What is henna, anyway?
A luster-enhancing botanical famously used by Cleopatra, henna is a powder derived from the ground leaves of the Middle Eastern Lawsonia inermis shrub. In its natural state, the dye is a deep, rich red, but it can be combined with other plant-based hues for a wide range of shades. The catch: Henna coats hair shafts and may disrupt the effectiveness of perms and permanent dyes.

When you're in the mood for a makeover, there's nothing like the instant gratification of an at-home dye job. Fortunately, you can transform your appearance using milder products that minimize contact with potential carcinogens. Sure, they're not perfect—it's impossible to achieve enduring color with zero chemicals—but natural options are on the up-and-up. Whether you choose a permanent, semipermanent, or temporary option, always remember to test for allergies by applying a small amount behind your ear and letting it sit for 24 hours, and dye a few strands before you commit to the color.

The long laster
Permanent dyes open and penetrate the cuticle to infuse your locks with color that stays vibrant until hair grows out. Many products, though, contain resorcinol—a known irritant—or petroleum-based coal tar to make color last longer. "In lab studies, contaminants such as benzopyrene in coal tar have been associated with cancers," says Kristan Markey, a chemist and research analyst for the Environmental Working Group. "Resorcinol is a possible endocrine disrupter, but long-term risks are less clear." For a more healthful approach, search out brands that use minimal amounts of ammonia, hydrogen peroxide, coal tar, and parabens. "Changing hair is complex chemistry," says Markey. "You're doing reactions, and you need to know what's in your products." Remember that ammonia- and peroxide-free dyes won't lighten natural hair color and are best used for darkening and blending gray.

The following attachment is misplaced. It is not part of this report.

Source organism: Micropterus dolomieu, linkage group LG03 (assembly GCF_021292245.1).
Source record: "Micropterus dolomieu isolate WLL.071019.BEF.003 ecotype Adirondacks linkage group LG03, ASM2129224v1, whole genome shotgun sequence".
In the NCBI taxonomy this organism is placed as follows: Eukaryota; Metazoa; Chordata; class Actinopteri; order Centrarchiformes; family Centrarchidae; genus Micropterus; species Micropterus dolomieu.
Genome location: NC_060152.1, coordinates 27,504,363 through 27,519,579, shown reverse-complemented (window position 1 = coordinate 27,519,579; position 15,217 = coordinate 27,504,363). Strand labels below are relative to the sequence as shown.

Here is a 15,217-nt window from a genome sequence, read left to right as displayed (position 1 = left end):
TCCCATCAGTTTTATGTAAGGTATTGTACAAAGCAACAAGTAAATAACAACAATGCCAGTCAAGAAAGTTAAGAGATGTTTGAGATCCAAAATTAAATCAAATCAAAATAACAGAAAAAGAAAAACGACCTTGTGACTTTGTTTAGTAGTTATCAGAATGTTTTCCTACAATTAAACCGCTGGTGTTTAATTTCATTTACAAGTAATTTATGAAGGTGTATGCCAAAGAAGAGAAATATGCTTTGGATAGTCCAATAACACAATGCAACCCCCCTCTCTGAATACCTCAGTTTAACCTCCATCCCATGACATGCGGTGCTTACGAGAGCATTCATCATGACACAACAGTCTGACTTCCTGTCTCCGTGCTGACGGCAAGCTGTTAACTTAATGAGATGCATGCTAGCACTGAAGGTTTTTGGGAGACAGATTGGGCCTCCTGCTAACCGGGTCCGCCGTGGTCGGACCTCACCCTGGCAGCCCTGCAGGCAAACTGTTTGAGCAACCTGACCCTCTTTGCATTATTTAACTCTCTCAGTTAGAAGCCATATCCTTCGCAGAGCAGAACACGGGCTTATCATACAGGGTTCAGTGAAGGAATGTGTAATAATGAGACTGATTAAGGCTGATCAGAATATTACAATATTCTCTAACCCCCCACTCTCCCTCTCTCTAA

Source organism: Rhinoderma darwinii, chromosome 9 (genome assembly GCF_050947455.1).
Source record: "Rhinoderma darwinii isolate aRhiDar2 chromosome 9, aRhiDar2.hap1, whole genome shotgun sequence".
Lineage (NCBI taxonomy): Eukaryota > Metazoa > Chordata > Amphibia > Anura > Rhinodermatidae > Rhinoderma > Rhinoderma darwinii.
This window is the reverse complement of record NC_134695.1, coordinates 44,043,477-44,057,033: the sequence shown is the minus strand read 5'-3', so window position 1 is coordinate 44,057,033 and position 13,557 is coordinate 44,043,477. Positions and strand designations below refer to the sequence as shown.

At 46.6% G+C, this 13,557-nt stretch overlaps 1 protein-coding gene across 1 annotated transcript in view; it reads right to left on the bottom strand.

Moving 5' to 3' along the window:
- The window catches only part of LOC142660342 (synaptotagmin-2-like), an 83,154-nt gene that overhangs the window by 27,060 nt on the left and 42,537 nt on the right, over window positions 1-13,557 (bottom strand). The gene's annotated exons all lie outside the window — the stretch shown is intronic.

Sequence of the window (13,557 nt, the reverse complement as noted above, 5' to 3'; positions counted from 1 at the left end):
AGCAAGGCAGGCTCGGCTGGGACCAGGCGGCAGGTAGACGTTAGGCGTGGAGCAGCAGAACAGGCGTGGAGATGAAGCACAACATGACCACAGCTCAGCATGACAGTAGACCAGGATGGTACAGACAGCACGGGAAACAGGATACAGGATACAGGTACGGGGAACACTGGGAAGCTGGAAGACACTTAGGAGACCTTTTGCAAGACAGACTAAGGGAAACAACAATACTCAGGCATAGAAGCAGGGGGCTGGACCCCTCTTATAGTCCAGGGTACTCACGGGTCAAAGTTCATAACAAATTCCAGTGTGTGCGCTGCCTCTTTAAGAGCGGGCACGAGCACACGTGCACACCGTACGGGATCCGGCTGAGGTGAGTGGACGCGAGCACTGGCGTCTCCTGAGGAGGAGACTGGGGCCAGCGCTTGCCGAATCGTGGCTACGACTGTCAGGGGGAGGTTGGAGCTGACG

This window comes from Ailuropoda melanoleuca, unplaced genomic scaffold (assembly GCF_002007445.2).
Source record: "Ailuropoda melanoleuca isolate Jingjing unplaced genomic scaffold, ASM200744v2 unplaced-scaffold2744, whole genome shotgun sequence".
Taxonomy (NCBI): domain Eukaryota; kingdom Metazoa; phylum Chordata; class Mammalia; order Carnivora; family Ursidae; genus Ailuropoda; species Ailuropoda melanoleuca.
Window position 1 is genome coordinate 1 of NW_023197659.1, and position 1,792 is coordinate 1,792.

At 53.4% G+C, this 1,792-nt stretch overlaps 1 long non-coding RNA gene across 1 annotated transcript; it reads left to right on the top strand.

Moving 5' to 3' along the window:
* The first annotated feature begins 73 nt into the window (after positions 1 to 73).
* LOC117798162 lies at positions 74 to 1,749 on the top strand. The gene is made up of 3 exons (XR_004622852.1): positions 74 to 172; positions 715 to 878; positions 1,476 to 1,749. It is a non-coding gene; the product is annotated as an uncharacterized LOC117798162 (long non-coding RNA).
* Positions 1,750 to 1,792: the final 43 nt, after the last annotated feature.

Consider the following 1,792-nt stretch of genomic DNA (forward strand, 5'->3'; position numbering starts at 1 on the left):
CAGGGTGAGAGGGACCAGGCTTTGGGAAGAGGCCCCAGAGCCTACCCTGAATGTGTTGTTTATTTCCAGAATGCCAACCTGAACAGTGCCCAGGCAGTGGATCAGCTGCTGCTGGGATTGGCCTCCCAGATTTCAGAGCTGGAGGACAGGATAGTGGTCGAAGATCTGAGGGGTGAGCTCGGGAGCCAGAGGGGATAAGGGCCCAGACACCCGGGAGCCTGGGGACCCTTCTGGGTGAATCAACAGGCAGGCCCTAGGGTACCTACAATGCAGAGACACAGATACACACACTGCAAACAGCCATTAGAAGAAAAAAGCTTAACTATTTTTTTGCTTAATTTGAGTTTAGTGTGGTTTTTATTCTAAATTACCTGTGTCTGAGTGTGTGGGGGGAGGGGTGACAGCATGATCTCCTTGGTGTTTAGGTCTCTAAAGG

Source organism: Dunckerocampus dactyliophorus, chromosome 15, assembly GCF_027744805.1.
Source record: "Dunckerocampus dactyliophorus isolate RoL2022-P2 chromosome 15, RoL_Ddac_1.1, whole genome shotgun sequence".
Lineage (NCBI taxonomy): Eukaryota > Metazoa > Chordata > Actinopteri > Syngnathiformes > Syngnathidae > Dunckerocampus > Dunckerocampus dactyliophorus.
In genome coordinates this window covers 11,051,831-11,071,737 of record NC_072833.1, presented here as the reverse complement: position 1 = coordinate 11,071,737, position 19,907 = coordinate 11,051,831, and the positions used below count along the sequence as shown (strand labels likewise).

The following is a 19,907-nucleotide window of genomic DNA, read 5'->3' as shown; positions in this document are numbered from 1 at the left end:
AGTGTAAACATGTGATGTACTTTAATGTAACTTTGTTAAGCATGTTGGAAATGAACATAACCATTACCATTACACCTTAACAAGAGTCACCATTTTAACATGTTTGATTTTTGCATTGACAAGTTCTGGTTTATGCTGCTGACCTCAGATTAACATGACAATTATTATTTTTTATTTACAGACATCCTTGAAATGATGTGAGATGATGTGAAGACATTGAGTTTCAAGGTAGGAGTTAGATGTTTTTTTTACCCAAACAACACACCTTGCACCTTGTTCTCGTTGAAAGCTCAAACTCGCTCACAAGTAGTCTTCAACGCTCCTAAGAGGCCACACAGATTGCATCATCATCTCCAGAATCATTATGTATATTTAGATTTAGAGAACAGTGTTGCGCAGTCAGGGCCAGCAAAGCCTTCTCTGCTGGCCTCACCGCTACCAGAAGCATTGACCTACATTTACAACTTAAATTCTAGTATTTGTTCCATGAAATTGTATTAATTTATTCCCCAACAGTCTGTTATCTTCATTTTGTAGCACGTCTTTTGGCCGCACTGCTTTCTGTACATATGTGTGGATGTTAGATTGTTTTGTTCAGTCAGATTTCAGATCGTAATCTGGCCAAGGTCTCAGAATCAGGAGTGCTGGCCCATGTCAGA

Color from the kitchen
Brunettes. Fresh rosemary will bring out dark hair's warm, rich tones. Steep 2 tablespoons rosemary leaves in boiling water for 30 minutes. Then strain, rub the herbs into clean hair, and let it set for the rest of the day. To augment auburn highlights, substitute calendula for rosemary and follow the same procedure.
Brunettes and redheads. To enhance red and brown, mix 2 teaspoons henna powder with 1/2 to 1 cup brewed coffee and thoroughly rinse through hair. Stir in one egg or 1 to 2 teaspoons olive oil before applying to keep hair from drying out.
Blondes. Lighten your locks by boiling 1/2 cup dried chamomile flowers for 30 minutes. When the brew cools, strain and rinse your tresses with the liquid, then sit in the sun for one hour or longer.

—Christy Mercer

The fast and easy
To steer clear of petroleum by-products and other carcinogens altogether, look for a semipermanent (sometimes called temporary) dye or color-enhancing rinse that contains botanical hues that coat hair cuticles rather than opening them. Semipermanent natural shades are perfect for those who want to test a less dramatic look: Chamomile and lemon extract make blond tones richer; henna enhances red highlights; and walnut or coffee bean extract will bring out brunettes' depth. No matter what color you're going for, look for products that contain sunflower seed extract to help protect color from fading. Semipermanent tints will last for four to six weeks, while rinses need to be reapplied with every wash.